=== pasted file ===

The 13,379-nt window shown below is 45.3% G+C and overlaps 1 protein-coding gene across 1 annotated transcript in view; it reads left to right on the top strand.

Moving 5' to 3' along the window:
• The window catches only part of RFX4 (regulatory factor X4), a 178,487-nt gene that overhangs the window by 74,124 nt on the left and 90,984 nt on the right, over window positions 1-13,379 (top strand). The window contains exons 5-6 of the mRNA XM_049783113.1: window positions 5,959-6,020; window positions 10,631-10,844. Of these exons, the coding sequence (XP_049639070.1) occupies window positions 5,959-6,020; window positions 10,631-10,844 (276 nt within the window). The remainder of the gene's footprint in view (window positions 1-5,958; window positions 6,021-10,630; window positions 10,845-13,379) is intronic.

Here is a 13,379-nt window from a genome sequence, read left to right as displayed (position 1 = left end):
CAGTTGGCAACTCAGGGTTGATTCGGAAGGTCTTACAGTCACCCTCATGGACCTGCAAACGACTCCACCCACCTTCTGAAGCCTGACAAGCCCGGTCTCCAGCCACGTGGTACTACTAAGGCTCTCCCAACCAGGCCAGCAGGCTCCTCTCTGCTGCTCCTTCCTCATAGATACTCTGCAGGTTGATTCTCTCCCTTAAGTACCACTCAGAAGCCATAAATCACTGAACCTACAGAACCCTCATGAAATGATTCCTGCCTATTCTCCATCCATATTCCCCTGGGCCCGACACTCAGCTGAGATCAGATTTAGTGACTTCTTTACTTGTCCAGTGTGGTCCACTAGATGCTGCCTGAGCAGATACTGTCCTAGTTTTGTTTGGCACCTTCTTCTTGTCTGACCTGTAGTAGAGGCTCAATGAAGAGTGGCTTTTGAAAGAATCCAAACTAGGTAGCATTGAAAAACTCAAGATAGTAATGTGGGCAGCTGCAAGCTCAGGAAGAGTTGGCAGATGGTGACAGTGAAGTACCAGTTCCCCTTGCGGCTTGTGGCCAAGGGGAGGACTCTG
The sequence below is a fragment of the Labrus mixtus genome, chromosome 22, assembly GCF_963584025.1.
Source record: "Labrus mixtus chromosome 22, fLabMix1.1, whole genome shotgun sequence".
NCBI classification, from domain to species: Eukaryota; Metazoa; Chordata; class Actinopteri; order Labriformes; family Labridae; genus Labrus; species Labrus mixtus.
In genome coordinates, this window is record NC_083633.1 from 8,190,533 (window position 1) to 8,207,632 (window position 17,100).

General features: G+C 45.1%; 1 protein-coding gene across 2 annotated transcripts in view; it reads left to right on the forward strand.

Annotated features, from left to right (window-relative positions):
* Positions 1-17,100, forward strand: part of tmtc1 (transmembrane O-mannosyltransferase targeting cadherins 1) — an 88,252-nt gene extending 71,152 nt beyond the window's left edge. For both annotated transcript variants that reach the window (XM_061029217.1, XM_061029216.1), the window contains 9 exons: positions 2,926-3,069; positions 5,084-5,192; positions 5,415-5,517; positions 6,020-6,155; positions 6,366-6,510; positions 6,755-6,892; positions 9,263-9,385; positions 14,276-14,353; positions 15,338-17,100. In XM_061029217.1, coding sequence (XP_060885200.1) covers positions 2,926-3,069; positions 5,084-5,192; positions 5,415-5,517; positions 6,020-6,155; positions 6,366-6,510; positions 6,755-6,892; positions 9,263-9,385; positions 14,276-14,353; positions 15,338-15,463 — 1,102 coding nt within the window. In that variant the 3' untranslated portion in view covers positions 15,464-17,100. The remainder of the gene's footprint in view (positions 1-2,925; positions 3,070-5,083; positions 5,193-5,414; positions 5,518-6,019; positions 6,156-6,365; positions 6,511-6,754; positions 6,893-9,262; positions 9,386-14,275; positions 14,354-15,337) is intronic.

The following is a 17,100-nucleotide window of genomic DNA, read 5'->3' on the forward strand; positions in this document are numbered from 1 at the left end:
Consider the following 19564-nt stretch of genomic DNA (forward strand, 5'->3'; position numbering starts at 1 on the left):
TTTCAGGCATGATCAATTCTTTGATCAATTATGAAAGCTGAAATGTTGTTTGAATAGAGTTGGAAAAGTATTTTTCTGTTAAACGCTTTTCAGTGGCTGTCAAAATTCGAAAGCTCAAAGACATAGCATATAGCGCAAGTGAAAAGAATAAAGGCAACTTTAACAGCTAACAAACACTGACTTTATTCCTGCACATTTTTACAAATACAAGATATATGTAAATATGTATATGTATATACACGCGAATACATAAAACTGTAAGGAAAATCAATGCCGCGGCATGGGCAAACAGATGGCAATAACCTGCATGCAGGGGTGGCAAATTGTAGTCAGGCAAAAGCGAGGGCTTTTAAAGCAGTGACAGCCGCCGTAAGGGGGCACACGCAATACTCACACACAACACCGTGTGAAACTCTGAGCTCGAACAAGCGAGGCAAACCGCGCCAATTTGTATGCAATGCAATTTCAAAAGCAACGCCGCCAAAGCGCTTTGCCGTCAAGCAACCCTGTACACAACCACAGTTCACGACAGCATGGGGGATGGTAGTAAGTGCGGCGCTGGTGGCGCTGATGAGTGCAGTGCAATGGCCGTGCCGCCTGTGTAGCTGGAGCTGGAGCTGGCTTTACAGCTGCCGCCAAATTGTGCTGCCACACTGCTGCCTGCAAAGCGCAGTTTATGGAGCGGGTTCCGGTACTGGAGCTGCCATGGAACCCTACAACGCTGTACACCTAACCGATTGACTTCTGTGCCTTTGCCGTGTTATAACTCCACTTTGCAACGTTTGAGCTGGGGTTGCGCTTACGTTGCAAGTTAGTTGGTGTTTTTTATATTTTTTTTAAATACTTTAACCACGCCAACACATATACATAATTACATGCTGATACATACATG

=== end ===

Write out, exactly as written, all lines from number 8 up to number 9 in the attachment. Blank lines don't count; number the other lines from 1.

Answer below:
NCBI classification, from domain to species: Eukaryota; Metazoa; Chordata; class Actinopteri; order Labriformes; family Labridae; genus Labrus; species Labrus mixtus.
In genome coordinates, this window is record NC_083633.1 from 8,190,533 (window position 1) to 8,207,632 (window position 17,100).